The Five Steps of CTEM, Part 3

Posted by: Maya Malevich
April 25, 2024
The Five Steps of CTEM, Part 3
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The Art of Prioritizing Exposures Based on Exploitability and Impact in YOUR Environment

Welcome to the third installment of our five-part journey through Continuous Threat Exposure Management (CTEM).

Gartner introduced the CTEM framework in 2022 to assist security teams in continuously improving their security posture by prioritizing and validating exposures to build a consistent, actionable remediation plan. Leveraging a five-stage methodology (Scoping, Discovery, Prioritization, Validation, Mobilization), CTEM enables organizations to reduce their attack surface and enhance cyber resilience by inventorying and contextualizing assets and exposures to focus on fixing what matters most.

In today’s blog, we’ll take a deep dive into CTEM Stage 3: Prioritization.

What Does “Prioritization” Refer to in Cybersecurity?

In cybersecurity, vulnerability prioritization technology (VPT) collects data from various sources of vulnerability meta-data to provide recommendations of what to fix first based on exploitability, business-criticality, the severity of a vulnerability, and compensating controls in place, recognizing that not all vulnerabilities carry the same weight. 

The fact is that no organization has unlimited resources to fix everything and that not every vulnerability can be fixed. This means that security teams need to focus on remediation of the most critical issues rather than chasing every single vulnerability. Prioritizing vulnerabilities is proactive cybersecurity in action – but it requires continuous visibility into assets, exposures, and potential severity. The clarity offered by effective vulnerability prioritization facilitates more effective resource allocation – enabling teams to address the most urgent vulnerabilities first.

How Do Organizations Prioritize Vulnerabilities?

To prioritize vulnerabilities, organizations need to consider severity, measured by tools like the Common Vulnerability Scoring System (CVSS), exploitability (often measured based on the Exploit Prediction Scoring system – or EPSS), impact, asset value, and threat intelligence. 

Severity scores are a good starting point, indicating the potential impact of a vulnerability. Similarly, evaluating exploitability can define the potential ease of exploitation by a threat actor, should he or she choose to do so. Assessing potential consequences also helps prioritize vulnerabilities based on the potential harm a threat actor could cause, while granularly understanding the diverse values of each asset aids in targeting remediation efforts. Finally, incorporating threat intelligence ties all these efforts together – pointing a finger at actively exploited vulnerabilities and how they align with trending attack patterns.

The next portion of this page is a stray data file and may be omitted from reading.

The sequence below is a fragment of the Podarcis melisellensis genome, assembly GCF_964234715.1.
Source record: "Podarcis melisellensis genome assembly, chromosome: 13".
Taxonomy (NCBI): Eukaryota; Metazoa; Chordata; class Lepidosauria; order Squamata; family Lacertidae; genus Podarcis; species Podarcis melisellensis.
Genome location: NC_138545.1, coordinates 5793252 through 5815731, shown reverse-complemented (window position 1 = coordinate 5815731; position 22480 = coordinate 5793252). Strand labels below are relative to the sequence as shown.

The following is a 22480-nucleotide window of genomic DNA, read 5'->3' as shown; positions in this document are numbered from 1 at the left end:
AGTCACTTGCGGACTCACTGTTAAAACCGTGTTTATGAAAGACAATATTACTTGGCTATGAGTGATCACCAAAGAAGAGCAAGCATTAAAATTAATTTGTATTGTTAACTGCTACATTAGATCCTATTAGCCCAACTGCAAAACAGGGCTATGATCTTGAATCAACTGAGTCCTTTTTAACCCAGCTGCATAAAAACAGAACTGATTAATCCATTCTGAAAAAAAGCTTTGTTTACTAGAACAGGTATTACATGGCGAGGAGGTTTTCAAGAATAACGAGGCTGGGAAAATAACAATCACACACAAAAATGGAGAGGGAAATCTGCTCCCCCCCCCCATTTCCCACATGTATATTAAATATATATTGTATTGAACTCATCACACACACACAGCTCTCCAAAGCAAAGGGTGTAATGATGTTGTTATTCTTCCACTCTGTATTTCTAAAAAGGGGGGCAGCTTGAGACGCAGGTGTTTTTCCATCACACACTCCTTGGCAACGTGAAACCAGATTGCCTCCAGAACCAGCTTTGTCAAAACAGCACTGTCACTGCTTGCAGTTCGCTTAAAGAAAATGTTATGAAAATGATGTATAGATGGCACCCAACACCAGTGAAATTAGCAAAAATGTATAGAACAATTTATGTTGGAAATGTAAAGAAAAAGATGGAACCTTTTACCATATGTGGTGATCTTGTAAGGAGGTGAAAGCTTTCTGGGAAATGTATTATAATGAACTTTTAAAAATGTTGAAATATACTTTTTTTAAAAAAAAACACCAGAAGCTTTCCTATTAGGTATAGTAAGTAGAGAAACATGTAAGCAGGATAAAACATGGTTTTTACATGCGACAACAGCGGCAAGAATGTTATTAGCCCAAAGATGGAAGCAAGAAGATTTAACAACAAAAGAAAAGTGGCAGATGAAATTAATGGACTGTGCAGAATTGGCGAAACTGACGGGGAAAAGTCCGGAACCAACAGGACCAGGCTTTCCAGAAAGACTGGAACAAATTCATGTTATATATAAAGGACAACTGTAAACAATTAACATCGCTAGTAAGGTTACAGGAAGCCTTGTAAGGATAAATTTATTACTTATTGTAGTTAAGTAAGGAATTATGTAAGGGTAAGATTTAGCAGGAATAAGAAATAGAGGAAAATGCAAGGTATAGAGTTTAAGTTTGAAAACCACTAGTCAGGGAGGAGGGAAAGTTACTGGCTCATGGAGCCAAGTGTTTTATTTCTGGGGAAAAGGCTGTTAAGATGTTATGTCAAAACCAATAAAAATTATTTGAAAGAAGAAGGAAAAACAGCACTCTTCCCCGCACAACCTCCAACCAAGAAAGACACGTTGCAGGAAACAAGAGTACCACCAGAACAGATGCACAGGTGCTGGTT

More specifically, organizations prioritize vulnerabilities by:

  • Creating threat scenarios to better understand the potential materialization of risks enables the development of actionable plans for their mitigation. Establishing a threat profile involves detailing threat actors, sources, scenarios, and critical assets. This information guides the prioritization of security threats and protection of assets.
  • Developing assessment and probability scales that enhance risk prioritization by assigning financial values to each risk and determining appropriate responses based on risk severity. Probability scales help assess the likelihood of specific events and aids in strategic planning.
  • Incorporating cyber threat intelligence is crucial for prioritizing risks. Threat intelligence platforms monitor and analyze alerts, facilitate risk-based incident management, identify and neutralize threat actors, and assess the business-level impact of each cyber risk. This comprehensive approach ensures well-informed prioritization of cyber risks and effective mitigation and response.

What is Prioritization in CTEM?

The goal of exposure management is not to remediate every identified issue or focus solely on zero-day threats but to prioritize and address the most likely threats that could be exploited in YOUR environment and have the most critical consequences on your business. 

The prioritization stage of CTEM involves assessing potential vulnerabilities identified in the discovery stage and addressing them based on priority, considering their likelihood of exploitation and potential impact on the organization. Factors such as potential damage to assets or reputation, the probability of successful exploitation, and the difficulty in dealing with the vulnerability are considered in this stage.

Once prioritized, CTEM offers a guiding framework for organizations to develop a plan to validate and address vulnerabilities – implementing security controls or processes, conducting regular testing to ensure effectiveness.

How Do I Create a CTEM Prioritization Process?

Prioritization in CTEM is an ongoing process. It requires that security stakeholders and teams continually assess, rank, and select which assets require immediate attention based on the potential risk to them. To gain these insights, organizations using the CTEM approach need to evaluate and rank identified exposures based on their: